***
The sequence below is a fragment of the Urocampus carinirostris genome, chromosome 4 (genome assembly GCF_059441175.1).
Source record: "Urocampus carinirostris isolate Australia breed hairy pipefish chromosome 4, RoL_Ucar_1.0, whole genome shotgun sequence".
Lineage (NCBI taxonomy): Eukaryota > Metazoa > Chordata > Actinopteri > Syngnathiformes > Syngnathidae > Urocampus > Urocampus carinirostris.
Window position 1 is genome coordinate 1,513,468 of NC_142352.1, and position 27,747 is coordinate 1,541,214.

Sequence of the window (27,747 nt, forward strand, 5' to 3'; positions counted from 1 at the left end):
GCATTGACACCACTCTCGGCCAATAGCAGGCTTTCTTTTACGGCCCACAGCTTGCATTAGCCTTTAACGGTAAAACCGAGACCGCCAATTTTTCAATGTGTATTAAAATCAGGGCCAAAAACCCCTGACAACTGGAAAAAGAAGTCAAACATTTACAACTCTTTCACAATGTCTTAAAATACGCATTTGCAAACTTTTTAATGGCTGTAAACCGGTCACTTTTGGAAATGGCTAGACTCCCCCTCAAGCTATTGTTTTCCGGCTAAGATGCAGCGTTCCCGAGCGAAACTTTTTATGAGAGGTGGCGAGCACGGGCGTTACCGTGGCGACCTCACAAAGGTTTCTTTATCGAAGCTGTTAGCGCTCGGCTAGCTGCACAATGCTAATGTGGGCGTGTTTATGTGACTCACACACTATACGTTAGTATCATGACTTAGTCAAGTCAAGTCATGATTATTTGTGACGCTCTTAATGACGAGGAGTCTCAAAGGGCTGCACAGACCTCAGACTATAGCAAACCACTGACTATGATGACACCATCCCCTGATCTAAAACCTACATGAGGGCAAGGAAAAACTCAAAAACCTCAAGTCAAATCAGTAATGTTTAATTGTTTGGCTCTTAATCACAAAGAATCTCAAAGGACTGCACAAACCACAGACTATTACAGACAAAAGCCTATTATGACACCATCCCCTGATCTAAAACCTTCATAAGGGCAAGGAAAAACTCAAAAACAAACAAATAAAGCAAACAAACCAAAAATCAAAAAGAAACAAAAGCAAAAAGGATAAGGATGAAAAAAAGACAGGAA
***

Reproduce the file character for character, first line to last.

The sequence below is a fragment of the Urocampus carinirostris genome, chromosome 4 (genome assembly GCF_059441175.1).
Source record: "Urocampus carinirostris isolate Australia breed hairy pipefish chromosome 4, RoL_Ucar_1.0, whole genome shotgun sequence".
Lineage (NCBI taxonomy): Eukaryota > Metazoa > Chordata > Actinopteri > Syngnathiformes > Syngnathidae > Urocampus > Urocampus carinirostris.
Window position 1 is genome coordinate 1,513,468 of NC_142352.1, and position 27,747 is coordinate 1,541,214.

Sequence of the window (27,747 nt, forward strand, 5' to 3'; positions counted from 1 at the left end):
GCATTGACACCACTCTCGGCCAATAGCAGGCTTTCTTTTACGGCCCACAGCTTGCATTAGCCTTTAACGGTAAAACCGAGACCGCCAATTTTTCAATGTGTATTAAAATCAGGGCCAAAAACCCCTGACAACTGGAAAAAGAAGTCAAACATTTACAACTCTTTCACAATGTCTTAAAATACGCATTTGCAAACTTTTTAATGGCTGTAAACCGGTCACTTTTGGAAATGGCTAGACTCCCCCTCAAGCTATTGTTTTCCGGCTAAGATGCAGCGTTCCCGAGCGAAACTTTTTATGAGAGGTGGCGAGCACGGGCGTTACCGTGGCGACCTCACAAAGGTTTCTTTATCGAAGCTGTTAGCGCTCGGCTAGCTGCACAATGCTAATGTGGGCGTGTTTATGTGACTCACACACTATACGTTAGTATCATGACTTAGTCAAGTCAAGTCATGATTATTTGTGACGCTCTTAATGACGAGGAGTCTCAAAGGGCTGCACAGACCTCAGACTATAGCAAACCACTGACTATGATGACACCATCCCCTGATCTAAAACCTACATGAGGGCAAGGAAAAACTCAAAAACCTCAAGTCAAATCAGTAATGTTTAATTGTTTGGCTCTTAATCACAAAGAATCTCAAAGGACTGCACAAACCACAGACTATTACAGACAAAAGCCTATTATGACACCATCCCCTGATCTAAAACCTTCATAAGGGCAAGGAAAAACTCAAAAACAAACAAATAAAGCAAACAAACCAAAAATCAAAAAGAAACAAAAGCAAAAAGGATAAGGATGAAAAAAAGACAGGAA